If black stars are gonna have a shot at becoming pop stars, it's gonna be because the chairman of the company is committed to them—and because their music is his personal taste. That's what I'm bringing to black music, to black musical stars. Not just their art form but their plight as African-American men and women.

What you're describing is a role that black executives play, but aren't they often frustrated in their attempts to rise at most record companies? 

I can't talk about it enough, how few black execu­tives get to control their playing field. Black music is becoming the music of the popular culture. Because of that, companies are repositioning their priorities and trying to get in the game. But as black music becomes more important, there should be more black presidents and black chairmen. As soon as the black executive's artist reaches platinum, suddenly the artist and man­ager have to deal with the president of the corporation, because he controls the priorities at pop radio. The black executive becomes obsolete. As his music gets bigger his power diminishes. He's more or less told, "Go find the next act and establish it."

It's an emphasis on the creative—

—as opposed to the business. That's why young black executives don't get to become the old chairmen—the wise men who've seen it and done it. They get to stay hot black executives so long as their instincts are hot. But this is a lifestyle business—only a few of us, black or white, are going to be cool enough to have great in­stincts our whole career.

The black executive is not given the opportunity to become the business and the music. Why not? Why shouldn't he be the one that everybody reports to? When you get an act that sells 5 million—at a major compa­ny—the black executive's out of the room. But when there's some sort of problem, the major label looks at the black executive: "Why can't you handle this act?" When the artist hires a violent manager and the violent manager is coming up to the record company, the label's, like, "How did it get to this?" How? Because they [the white executives] couldn't see it coming. Because they re not sensitive to his issues. By then the relation­ship between the record company and the artist is dys­functional. And then the black executive gets blamed and fired. But they created the monster.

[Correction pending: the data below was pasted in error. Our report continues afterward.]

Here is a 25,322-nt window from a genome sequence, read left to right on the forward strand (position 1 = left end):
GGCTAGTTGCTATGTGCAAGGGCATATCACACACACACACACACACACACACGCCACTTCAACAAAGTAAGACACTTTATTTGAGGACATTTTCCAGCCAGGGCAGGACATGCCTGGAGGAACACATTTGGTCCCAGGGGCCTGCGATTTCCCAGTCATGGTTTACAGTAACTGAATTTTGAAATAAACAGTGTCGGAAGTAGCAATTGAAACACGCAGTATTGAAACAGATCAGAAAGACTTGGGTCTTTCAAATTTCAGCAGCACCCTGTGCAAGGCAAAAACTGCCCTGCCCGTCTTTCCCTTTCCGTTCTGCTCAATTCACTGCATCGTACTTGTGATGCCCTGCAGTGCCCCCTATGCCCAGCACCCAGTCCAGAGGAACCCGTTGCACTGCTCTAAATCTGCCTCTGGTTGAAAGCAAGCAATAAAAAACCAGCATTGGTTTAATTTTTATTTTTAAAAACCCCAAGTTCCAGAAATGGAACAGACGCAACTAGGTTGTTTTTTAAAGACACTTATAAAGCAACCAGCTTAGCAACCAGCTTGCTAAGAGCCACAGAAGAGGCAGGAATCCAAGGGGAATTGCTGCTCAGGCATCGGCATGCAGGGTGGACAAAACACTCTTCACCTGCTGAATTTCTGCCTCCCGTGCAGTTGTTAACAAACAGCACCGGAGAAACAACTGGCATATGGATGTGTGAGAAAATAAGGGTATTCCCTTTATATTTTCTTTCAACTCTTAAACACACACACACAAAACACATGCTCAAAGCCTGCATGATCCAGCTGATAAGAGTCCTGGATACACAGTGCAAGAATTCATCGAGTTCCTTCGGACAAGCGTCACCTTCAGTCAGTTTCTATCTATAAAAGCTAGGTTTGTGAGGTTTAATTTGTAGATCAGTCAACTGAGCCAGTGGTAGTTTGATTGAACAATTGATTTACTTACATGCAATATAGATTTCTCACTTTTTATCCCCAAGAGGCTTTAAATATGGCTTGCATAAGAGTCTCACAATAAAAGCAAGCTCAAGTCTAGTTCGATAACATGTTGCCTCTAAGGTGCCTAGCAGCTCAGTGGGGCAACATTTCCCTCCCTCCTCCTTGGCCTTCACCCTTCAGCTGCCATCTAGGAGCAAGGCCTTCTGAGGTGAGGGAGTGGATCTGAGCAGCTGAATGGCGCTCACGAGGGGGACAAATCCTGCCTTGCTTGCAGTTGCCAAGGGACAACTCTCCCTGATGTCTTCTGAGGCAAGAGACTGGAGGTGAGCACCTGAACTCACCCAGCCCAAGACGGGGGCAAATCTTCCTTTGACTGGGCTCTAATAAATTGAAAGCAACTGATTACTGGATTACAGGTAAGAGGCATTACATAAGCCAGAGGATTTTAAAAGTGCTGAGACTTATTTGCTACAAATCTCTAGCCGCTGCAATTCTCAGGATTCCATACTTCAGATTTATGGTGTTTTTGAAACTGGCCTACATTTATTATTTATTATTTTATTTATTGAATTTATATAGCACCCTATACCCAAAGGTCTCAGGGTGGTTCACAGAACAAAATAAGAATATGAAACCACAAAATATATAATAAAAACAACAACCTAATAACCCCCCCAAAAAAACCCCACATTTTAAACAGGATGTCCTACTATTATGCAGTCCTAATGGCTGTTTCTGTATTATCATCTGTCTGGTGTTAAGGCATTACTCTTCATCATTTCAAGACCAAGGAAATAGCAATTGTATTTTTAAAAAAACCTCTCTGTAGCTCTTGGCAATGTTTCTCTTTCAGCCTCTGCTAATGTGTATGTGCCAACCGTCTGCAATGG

When I had the artist, I talked to his mother, his girl­friend, his babies' mother with the two children, dealt with his drug counselor, and whatever other dysfunc­tional Generation X problems he has. He'd call me late at night.

But he feels like they're just businesspeople. And they don't understand. And they might be racist. He's comin' with all that energy. Even if they like him as a person, he still has goo years of issues he has to get over to accept them. And they have a lot of work to do to gain his trust and respect.

So what are your immediate plans?

I will be moving to Beverly Hills. I'll have a house out there for a 12-to-18-month period, and I'll be bicoastal between the New York and L.A. offices. Then I'm moving the company to New York. I'm going to have a satellite office in Atlanta—A&R-oriented. I'm going to build a recording studio in New York, Motown Studios.

Any new musical directions?

The sound I'm going for now is soul. I'm looking for voices that sound like 400 years of slavery and then some. I'm looking for that inspirational, take-us-out­-of-our-plight, Aretha Franklin, Bill Withers, Al Green voice. I'm looking to build those kinds of stars now.

What about the younger acts on Motown? Have you met with Boyz II Men?

No. Those meetings will come after I execute the deal. Boyz II Men are the biggest group I've ever seen. I don't know what I'm bringing to the party except to keep them from goin' crazy from the level of success they've had. They probably need a break, a little time out to lead their personal lives. Outside of that, that for­mula is working. Queen Latifah, I'd like to bring her record sales up to match her celebrity. Zhané I'd like to give a little bit more image. I'm gonna bring Johnny Gill back—he had a fabulous first album. And I'm excit­ed about working with Michael Bivins. He's tremen­dously talented, and if he and I get together, we can real­ly do some important things.

Are you apprehensive?

I got a lot of work to do. But no problems. Making hits is not a problem. I'll be making some noise real quick. And I ain't gonna stop makin' noise until I'm done.

-

This article originally appeared in the Dec. 1995 - Jan. 1996 issue of VIBE Magazine | Written by Anthony DeCurtis | Header Photography by Dana Lixenberg

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DJ Khaled attends the 62nd Annual GRAMMY Awards at STAPLES Center on January 26, 2020 in Los Angeles, California.
Frazer Harrison/Getty Images for The Recording Academy

DJ Khaled Cuts Off Twerker On Instagram Live, Inspires "Talk To Me Normal" Remix

Like the saying goes: when you give an inch, they take a mile. DJ Khaled learned that lesson over the weekend after he had to cut off a twerking follower on his Instagram Live session.